Today we welcome Pastor Eric Versluis from The Meeting House Ottawa. Eric recently participated at a Christian Horizons Family Camp winter weekend retreat for families experiencing disability.
Becoming a parent is one of the best things that has ever happened to me and I love all three of my children deeply.
I feel the need to be clear about this upfront because what I say next may make you question my parenting credentials:
Becoming a parent has also been a tremendous loss for me.
This is just a fact.
Once you have a child, there is a lengthy list of things that you are forced to “give up” over time.
The ability to do what you want, when you want.
A home that stays clean.
The opportunity to go to the bathroom without someone yelling your name.
The losses run even deeper than that.
The nights of sleep lost worrying about our kids.
The way that whatever identity we had before kids is subsumed by the new title of “Mom” or “Dad”.
The way that our kids can deeply wound us with their words and actions.
But this is what it means to love.
To give up your life for others.
I have been thinking about this a lot since I took part in Christian Horizons Family Camp earlier this year.
While becoming a parent has meant many losses for me, I recognize that these losses are even greater for parents of children with disabilities.
While my kids have all reached the stage where they bathe themselves, make their own lunches and can even be left home alone, this stage will never be the reality for some families.
While my wife and I can anticipate the day when all of our kids are independent and live on their own, this is not an option for other parents. Instead, they live with the constant anxiety of what will happen to their child when they are no longer able to care for them.
While the pandemic was hard on my family, it was devastating to families who rely on programs and supports to give parents even brief moments of respite.
As I talked to these parents at camp, the toll of the accumulated losses they have experienced was palpable.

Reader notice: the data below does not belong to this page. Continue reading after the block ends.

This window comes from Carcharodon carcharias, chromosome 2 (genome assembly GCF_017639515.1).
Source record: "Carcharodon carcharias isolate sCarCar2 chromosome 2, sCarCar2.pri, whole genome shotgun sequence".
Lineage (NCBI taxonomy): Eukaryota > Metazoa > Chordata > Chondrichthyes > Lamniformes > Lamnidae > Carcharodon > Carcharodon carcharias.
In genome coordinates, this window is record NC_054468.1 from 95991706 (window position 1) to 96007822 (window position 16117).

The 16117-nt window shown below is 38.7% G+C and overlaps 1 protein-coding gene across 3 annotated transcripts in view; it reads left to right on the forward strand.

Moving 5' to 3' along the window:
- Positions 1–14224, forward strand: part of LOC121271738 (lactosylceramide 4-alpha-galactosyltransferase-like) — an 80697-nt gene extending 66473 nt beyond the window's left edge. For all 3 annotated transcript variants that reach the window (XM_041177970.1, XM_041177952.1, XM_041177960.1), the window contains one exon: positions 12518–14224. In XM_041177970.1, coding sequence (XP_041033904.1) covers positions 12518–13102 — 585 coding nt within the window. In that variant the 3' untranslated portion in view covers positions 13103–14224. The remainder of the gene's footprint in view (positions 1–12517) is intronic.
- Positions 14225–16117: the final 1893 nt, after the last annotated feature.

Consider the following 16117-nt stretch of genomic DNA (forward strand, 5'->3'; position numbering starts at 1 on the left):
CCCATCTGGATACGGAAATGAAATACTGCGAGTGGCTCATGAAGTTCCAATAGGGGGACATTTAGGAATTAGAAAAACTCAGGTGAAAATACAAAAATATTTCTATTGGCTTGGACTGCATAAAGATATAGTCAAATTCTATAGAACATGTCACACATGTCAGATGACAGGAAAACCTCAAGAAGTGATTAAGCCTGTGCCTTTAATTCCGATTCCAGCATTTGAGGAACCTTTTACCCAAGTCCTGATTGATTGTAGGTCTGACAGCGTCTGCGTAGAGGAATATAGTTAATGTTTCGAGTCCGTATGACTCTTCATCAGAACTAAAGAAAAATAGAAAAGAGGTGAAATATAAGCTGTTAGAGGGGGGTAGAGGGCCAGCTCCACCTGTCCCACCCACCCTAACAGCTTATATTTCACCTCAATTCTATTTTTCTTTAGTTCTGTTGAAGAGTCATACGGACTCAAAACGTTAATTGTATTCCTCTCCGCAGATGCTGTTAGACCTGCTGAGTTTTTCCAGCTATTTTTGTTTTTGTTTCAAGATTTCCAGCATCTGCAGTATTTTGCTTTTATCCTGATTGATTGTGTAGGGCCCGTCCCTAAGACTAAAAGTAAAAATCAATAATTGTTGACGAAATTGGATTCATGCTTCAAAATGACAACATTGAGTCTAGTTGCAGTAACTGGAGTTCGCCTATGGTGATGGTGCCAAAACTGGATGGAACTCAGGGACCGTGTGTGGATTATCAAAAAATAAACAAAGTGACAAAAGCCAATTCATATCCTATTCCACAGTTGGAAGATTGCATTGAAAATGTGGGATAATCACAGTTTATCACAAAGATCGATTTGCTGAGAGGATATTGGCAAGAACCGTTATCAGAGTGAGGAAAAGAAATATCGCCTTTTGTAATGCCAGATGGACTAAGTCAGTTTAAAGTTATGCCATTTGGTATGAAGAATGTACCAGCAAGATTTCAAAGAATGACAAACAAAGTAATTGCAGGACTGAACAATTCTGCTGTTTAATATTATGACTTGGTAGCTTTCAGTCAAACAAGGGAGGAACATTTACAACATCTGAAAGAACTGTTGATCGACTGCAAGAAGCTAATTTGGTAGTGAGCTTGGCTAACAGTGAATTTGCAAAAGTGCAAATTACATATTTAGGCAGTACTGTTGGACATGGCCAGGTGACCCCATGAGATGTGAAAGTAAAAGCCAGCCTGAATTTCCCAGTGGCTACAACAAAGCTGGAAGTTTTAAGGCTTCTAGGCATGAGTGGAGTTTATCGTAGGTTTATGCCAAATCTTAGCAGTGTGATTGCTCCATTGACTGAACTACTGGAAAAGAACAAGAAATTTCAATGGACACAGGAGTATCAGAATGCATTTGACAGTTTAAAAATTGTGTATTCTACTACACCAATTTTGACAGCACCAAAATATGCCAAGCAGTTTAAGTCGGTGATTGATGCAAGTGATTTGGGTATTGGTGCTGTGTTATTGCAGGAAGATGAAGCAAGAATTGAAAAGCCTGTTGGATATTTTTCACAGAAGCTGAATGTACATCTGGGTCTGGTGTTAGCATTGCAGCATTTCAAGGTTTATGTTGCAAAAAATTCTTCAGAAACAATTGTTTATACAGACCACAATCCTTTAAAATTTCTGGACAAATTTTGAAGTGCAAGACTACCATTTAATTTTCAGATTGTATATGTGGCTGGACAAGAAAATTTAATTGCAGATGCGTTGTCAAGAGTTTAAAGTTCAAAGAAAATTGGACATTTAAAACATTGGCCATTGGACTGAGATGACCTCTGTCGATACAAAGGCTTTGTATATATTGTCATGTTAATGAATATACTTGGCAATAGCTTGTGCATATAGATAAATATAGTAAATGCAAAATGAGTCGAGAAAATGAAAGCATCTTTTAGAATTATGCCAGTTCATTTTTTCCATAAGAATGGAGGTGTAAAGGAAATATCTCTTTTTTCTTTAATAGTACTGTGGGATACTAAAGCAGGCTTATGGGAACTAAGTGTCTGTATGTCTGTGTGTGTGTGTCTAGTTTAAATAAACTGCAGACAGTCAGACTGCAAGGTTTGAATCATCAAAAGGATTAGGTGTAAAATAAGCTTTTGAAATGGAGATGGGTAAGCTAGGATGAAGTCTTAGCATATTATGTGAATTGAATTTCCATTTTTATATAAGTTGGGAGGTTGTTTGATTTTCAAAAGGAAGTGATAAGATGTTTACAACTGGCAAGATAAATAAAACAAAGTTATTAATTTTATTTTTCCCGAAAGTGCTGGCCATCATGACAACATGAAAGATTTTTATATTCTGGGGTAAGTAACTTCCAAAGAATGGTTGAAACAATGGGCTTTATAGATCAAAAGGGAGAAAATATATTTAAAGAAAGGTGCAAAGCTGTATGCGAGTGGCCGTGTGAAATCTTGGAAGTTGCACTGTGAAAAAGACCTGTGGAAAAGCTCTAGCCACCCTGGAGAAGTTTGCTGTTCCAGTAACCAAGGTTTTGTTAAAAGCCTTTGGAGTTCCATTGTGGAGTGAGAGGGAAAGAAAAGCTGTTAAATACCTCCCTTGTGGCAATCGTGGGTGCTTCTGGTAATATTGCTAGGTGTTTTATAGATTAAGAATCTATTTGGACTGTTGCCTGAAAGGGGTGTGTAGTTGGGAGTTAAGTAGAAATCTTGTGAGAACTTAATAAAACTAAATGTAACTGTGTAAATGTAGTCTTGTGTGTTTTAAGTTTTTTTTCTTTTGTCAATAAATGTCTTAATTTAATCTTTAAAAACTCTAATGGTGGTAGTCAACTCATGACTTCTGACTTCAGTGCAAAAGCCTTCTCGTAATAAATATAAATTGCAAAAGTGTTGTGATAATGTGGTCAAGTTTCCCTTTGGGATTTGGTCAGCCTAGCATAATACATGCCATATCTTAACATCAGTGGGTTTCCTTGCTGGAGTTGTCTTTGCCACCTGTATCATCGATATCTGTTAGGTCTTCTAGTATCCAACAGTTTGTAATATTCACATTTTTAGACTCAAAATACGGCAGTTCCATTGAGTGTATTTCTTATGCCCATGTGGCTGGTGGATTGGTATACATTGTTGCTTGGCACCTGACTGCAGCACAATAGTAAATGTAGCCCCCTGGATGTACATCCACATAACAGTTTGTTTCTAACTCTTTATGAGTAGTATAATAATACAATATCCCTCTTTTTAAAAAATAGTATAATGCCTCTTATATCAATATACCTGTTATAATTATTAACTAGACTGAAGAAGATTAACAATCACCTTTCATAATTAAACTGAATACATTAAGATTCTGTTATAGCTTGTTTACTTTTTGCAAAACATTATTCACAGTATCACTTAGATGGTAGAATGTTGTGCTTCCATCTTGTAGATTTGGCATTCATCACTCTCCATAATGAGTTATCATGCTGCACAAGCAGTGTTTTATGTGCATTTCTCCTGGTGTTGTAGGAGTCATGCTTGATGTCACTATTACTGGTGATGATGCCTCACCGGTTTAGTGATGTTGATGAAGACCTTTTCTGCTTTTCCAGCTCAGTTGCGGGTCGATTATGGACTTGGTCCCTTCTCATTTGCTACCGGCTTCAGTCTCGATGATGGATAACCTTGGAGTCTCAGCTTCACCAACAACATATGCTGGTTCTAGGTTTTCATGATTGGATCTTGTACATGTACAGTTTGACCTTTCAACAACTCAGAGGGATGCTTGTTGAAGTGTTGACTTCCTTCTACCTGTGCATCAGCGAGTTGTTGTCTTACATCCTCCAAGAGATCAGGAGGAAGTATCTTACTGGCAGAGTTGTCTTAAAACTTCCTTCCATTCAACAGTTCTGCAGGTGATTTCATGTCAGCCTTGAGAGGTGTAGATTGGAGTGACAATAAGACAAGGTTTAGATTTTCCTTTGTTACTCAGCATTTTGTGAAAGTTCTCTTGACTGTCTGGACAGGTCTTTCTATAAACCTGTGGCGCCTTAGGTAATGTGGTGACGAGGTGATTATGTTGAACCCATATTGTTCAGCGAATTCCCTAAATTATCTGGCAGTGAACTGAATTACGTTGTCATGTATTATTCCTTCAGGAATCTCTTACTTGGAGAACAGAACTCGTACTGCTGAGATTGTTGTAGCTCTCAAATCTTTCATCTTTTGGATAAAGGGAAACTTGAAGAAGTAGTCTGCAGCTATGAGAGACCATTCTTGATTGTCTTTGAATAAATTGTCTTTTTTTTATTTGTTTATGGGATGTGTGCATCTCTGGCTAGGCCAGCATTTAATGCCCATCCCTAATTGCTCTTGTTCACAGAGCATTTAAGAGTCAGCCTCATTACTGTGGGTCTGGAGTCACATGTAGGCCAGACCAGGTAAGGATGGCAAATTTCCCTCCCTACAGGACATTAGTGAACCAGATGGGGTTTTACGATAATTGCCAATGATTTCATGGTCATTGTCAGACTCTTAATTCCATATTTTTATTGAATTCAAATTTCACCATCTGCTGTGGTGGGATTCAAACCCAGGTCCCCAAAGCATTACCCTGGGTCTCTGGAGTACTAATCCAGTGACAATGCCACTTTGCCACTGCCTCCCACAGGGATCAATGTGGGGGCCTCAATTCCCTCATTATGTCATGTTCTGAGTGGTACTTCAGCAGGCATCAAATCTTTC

Love is hard.
At camp, there was a moment where a father had to put himself in harm’s way to protect his adult son from hurting himself or others around him.
Skilled support workers jumped in to help and together they all diffused the situation without major hurt to the child or camp attendees.
But as the Dad walked away with his now calm son, I could see the scratches on his body, the trickle of blood and the marks where bruises would surely emerge later.
Wounds that his son, whom he loved with all his heart and who loved him back, had given to him.
This is not the love of romance stories or Hollywood endings.
This is the kind of love that brings you to the end of yourself and then beyond.
The kind of love that takes all you’ve got during the day and keeps you up at night.
Real. Costly. Love.
They say that it is an act of love to be willing to die for another person.
But it is, perhaps, an even greater act of love to be willing to live for another person.
To keep showing up.
To keep opening your heart.
To keep living your entire life around caring for another.
And I know all this talk of loss and the real cost of love can feel like a downer, but I also find it strangely hopeful.
If human parents, with all our flaws and shortcomings, can find it in our hearts to love our children like this, what does this tell me about how God must love me?
If imperfect love can be this beautiful, what must God’s perfect love be like?
And what would be possible if I was willing to give up a little bit more of myself, and offer it in love to the people around me?
“We know what real love is because Jesus gave up his life for us. So we also ought to give up our lives for our brothers and sisters”1 John 3:16